Tag - lopburi

Lopburi, Thailand

Lopburi, Thailand
Lopburi, Thailand
Lopburi, Thailand
Lopburi, Thailand

Dubbed “Monkey City” because of the thousands of monkeys that are allowed to reside in peace, Lopburi is the capital city of Lopburi Province. The city is located 150 km north-east of Bangkok and draws thousands of tourists each year, who flock to the city to see the Crab-Eating Macaques as well as the elegant Khmer temples.

If you are interested in the cheeky monkeys, who scamper around stealing food from tourists and causing general mischief, particularly good spots to see them are around the Khmer temple, Prang Sam Yot, and Sarn Phra Karn. All these temples are also interesting in their own right, as are Wat Phra Si Ratana Mahathat and the former royal palace of Phra Narai Ratchaiwet, which also houses the Lopburi Museum, a great place to cool down and learn more about the local history.

The people of Lopburi take good care of the city’s monkeys as they believe them to be descendants of the monkey lord Hanuman. According to the holy book the Ramayana, Hanuman was a great hero who rescued Sita from her imprisonment in Sri Lanka and built Lopburi as his kingdom.

To the north of Lopburi, the famous and beautiful Saplangka Wildlife Sanctuary provides the perfect day trip for nature lovers. Also worth visiting is the nearby European Palace of Chao Phraya Wichayan, which has many interesting design and style features and some beautiful gardens in which to relax for a while.

Steeped in interesting history, Lopburi is full of temple ruins, which mainly date from the Ayutthaya period. Particularly of note are Wat Nakhon Kosa, Wat San Paolo, Wat Sao Thong and Wat Indra.

A great time to visit Lopburi is during the Monkey festival at the end of November, when the furry inhabitants are treated to a huge feast at the expense of their human neighbours, who take good care of them throughout the year.

Also look out for the King Narai Festival, which occurs in the middle of February and lasts for three days. The festival is marked which displays of local food and textiles, singing and the much anticipated traditional lakhon ling drama which, believe it or not, is performed by monkeys!

Lopburi Monkey Festival

Lopburi Monkey Festival
Lopburi Monkey Festival
Lopburi Monkey Festival

Located in the Lopburi province in Central Thailand, the city of Lopburi is best known for its population of 600+ urban-adapted monkeys. During the last weekend of November, Thais and tourists alike flock to the shrine of San Pra Kan, cameras in hand, to witness the events of the annual Monkey Festival, where the local macaques feast on a buffet of fruits, boiled eggs, soft drinks, cucumbers and (yes, the cartoons were right) gluttonous amounts of bananas.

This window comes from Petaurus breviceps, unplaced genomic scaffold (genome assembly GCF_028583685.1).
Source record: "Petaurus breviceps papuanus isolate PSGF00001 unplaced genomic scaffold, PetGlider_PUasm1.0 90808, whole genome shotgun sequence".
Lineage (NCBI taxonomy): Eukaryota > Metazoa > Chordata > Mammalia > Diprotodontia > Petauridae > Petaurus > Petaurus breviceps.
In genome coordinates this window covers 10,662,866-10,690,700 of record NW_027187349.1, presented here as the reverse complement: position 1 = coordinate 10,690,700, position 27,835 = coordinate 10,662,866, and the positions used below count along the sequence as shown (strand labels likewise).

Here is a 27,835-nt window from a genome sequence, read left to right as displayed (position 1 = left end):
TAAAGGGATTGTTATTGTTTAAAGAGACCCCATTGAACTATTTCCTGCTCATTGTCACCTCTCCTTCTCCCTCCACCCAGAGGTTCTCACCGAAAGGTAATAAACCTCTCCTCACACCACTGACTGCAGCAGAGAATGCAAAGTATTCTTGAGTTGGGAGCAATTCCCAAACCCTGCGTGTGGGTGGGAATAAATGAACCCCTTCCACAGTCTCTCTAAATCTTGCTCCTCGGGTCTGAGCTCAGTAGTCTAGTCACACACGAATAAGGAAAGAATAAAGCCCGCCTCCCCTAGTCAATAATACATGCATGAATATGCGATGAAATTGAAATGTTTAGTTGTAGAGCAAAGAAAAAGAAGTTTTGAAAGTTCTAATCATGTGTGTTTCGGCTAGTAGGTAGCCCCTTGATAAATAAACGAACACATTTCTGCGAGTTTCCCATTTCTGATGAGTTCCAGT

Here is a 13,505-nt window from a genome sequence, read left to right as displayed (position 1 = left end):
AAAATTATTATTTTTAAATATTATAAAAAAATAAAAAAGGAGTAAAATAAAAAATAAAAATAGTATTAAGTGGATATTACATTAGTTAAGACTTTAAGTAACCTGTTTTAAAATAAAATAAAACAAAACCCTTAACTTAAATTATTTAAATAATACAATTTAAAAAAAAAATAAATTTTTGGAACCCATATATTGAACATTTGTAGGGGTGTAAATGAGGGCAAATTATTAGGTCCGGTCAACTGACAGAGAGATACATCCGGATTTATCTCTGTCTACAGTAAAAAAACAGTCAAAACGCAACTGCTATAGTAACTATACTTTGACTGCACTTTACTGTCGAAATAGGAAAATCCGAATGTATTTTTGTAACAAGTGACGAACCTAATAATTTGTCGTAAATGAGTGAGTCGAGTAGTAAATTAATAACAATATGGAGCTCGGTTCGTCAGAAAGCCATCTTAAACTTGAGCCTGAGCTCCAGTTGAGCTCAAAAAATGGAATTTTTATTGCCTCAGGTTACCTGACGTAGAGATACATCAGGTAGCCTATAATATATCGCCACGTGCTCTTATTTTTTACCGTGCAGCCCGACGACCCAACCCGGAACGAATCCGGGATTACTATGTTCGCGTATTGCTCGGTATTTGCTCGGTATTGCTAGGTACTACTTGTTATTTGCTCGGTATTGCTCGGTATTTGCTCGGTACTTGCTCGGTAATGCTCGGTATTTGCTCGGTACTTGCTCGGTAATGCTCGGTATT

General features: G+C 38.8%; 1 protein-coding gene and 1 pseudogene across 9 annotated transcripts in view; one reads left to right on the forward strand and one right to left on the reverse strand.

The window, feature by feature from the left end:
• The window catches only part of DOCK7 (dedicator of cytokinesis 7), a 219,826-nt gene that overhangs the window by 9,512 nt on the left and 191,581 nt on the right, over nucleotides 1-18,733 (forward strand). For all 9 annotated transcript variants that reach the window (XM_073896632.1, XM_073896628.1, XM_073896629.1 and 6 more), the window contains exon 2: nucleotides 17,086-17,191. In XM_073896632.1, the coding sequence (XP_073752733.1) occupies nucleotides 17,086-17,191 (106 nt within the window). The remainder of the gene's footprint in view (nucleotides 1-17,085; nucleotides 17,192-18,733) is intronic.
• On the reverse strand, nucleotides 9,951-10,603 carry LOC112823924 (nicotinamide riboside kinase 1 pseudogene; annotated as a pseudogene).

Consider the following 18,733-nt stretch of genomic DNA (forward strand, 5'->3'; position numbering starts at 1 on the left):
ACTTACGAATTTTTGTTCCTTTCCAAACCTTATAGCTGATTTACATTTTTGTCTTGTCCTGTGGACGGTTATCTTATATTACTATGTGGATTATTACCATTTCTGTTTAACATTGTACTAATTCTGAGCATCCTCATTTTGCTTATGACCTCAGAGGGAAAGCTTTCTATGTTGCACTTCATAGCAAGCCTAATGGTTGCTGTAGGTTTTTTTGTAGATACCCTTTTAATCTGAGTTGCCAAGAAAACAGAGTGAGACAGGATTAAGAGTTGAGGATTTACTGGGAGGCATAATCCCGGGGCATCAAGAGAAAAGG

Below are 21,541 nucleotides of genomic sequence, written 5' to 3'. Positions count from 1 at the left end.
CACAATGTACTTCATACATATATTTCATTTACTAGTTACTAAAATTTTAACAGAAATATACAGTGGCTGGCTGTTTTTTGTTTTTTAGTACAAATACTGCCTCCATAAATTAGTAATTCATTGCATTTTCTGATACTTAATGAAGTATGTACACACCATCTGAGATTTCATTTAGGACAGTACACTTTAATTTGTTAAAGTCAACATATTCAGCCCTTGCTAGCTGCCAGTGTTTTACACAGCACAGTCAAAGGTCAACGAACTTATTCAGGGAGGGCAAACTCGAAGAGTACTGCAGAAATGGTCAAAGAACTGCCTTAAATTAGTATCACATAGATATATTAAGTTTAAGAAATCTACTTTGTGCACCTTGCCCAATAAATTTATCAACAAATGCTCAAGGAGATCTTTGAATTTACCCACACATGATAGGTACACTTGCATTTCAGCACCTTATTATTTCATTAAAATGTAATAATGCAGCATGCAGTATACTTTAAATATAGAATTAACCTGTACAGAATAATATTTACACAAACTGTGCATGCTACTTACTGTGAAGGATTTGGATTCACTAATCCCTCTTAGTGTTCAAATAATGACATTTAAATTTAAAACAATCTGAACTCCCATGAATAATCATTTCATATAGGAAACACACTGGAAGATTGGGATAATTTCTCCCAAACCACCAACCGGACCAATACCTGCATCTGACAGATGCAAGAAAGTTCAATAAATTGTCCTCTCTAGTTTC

Last year’s festival supplied an offering of 2,000 kilograms (4,400 pounds) of fruit for the monkeys’ feastings, traditionally presented on a single table. It is believed in local culture that providing food for the monkeys brings about good luck, while causing harm to them will bring misfortune.

If you can’t make it to Lopburi during festival season, the city is well worth the 3-hour train ride from Bangkok (through Ayutthaya). Prang Sam Yot, a Khmer temple located just north of the train station, is the centre of activity. It also operates as monkey headquarters, though the temple’s windows and doors are gated to ensure a monkey-free exploration of one of the oldest ruins in Lopburi. Still, the monkeys congregate on the temple’s lawns, climbing Buddha statues or fighting playfully, unfazed by the humans around them.

A 30 baht entrance fee includes the loan of a long bamboo stick for self-defense against aggresively curious primates. This allows tourists to play Indiana Jones for an afternoon, exploring the solemn stone temple and it’s crumbling Buddhas. All the while, the fearless creatures won’t hesitate to climb onto their unsuspecting spectators.

These monkeys are said to have been a gift to the town centuries ago, when Hanuman the Monkey King was granted rule of the area by the mythic Hindu figure Rama. Centuries later, their presence in the town still works as a gift of sorts. While drivers and cyclists need to stay alert at all times for the roaming primates swinging about the city centre, these monkeys also draw tourists year-round, putting Lopburi on the map with this truly unique attraction. 

Anne Merritt is Canadian and has an English Literature degree. She has worked as a journalist for a university newspaper. She is currently living in Ayutthaya as an ESL teacher and is sharing her experience of Thailand with KhaoSanRoad.com.